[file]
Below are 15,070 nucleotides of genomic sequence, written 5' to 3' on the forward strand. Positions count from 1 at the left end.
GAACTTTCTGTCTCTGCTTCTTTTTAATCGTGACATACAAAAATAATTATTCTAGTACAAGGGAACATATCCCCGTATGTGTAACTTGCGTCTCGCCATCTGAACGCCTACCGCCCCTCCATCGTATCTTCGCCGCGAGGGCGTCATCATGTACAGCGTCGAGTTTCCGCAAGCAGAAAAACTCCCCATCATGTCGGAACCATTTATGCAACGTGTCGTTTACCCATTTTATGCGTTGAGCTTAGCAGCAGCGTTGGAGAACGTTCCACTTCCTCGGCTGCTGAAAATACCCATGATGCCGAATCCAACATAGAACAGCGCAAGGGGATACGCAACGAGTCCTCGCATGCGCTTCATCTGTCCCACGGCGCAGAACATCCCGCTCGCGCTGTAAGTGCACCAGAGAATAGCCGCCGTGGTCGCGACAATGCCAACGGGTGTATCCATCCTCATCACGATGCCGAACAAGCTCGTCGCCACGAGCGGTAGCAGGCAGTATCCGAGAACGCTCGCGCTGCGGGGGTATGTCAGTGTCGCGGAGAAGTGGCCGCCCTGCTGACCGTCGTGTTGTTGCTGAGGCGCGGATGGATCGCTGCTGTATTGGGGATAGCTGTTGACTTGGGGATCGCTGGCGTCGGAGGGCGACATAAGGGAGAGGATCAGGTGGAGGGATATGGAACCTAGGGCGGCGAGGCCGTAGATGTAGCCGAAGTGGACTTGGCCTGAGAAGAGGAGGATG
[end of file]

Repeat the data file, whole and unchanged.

Below are 15,070 nucleotides of genomic sequence, written 5' to 3' on the forward strand. Positions count from 1 at the left end.
GAACTTTCTGTCTCTGCTTCTTTTTAATCGTGACATACAAAAATAATTATTCTAGTACAAGGGAACATATCCCCGTATGTGTAACTTGCGTCTCGCCATCTGAACGCCTACCGCCCCTCCATCGTATCTTCGCCGCGAGGGCGTCATCATGTACAGCGTCGAGTTTCCGCAAGCAGAAAAACTCCCCATCATGTCGGAACCATTTATGCAACGTGTCGTTTACCCATTTTATGCGTTGAGCTTAGCAGCAGCGTTGGAGAACGTTCCACTTCCTCGGCTGCTGAAAATACCCATGATGCCGAATCCAACATAGAACAGCGCAAGGGGATACGCAACGAGTCCTCGCATGCGCTTCATCTGTCCCACGGCGCAGAACATCCCGCTCGCGCTGTAAGTGCACCAGAGAATAGCCGCCGTGGTCGCGACAATGCCAACGGGTGTATCCATCCTCATCACGATGCCGAACAAGCTCGTCGCCACGAGCGGTAGCAGGCAGTATCCGAGAACGCTCGCGCTGCGGGGGTATGTCAGTGTCGCGGAGAAGTGGCCGCCCTGCTGACCGTCGTGTTGTTGCTGAGGCGCGGATGGATCGCTGCTGTATTGGGGATAGCTGTTGACTTGGGGATCGCTGGCGTCGGAGGGCGACATAAGGGAGAGGATCAGGTGGAGGGATATGGAACCTAGGGCGGCGAGGCCGTAGATGTAGCCGAAGTGGACTTGGCCTGAGAAGAGGAGGATG